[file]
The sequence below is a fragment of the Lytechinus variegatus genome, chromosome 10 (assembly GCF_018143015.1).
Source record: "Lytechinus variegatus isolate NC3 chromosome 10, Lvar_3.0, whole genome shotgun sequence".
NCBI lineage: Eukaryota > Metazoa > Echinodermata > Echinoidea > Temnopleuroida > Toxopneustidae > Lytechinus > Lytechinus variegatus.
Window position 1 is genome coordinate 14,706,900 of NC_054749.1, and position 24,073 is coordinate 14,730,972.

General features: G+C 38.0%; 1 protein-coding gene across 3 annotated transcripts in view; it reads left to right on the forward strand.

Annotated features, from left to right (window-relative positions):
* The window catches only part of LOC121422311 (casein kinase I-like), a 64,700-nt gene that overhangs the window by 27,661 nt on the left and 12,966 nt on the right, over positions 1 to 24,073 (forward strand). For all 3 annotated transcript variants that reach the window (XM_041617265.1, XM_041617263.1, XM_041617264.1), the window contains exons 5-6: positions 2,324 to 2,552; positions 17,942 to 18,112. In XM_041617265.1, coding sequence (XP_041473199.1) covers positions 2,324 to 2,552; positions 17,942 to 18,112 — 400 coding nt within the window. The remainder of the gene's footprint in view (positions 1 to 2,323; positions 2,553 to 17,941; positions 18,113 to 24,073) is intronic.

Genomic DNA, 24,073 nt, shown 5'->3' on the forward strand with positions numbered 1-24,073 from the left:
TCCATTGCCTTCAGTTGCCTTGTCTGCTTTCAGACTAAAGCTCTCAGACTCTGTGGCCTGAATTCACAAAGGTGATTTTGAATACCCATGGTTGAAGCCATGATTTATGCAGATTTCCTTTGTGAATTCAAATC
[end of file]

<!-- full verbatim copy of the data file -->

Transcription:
The sequence below is a fragment of the Lytechinus variegatus genome, chromosome 10 (assembly GCF_018143015.1).
Source record: "Lytechinus variegatus isolate NC3 chromosome 10, Lvar_3.0, whole genome shotgun sequence".
NCBI lineage: Eukaryota > Metazoa > Echinodermata > Echinoidea > Temnopleuroida > Toxopneustidae > Lytechinus > Lytechinus variegatus.
Window position 1 is genome coordinate 14,706,900 of NC_054749.1, and position 24,073 is coordinate 14,730,972.

General features: G+C 38.0%; 1 protein-coding gene across 3 annotated transcripts in view; it reads left to right on the forward strand.

Annotated features, from left to right (window-relative positions):
* The window catches only part of LOC121422311 (casein kinase I-like), a 64,700-nt gene that overhangs the window by 27,661 nt on the left and 12,966 nt on the right, over positions 1 to 24,073 (forward strand). For all 3 annotated transcript variants that reach the window (XM_041617265.1, XM_041617263.1, XM_041617264.1), the window contains exons 5-6: positions 2,324 to 2,552; positions 17,942 to 18,112. In XM_041617265.1, coding sequence (XP_041473199.1) covers positions 2,324 to 2,552; positions 17,942 to 18,112 — 400 coding nt within the window. The remainder of the gene's footprint in view (positions 1 to 2,323; positions 2,553 to 17,941; positions 18,113 to 24,073) is intronic.

Genomic DNA, 24,073 nt, shown 5'->3' on the forward strand with positions numbered 1-24,073 from the left:
TCCATTGCCTTCAGTTGCCTTGTCTGCTTTCAGACTAAAGCTCTCAGACTCTGTGGCCTGAATTCACAAAGGTGATTTTGAATACCCATGGTTGAAGCCATGATTTATGCAGATTTCCTTTGTGAATTCAAATC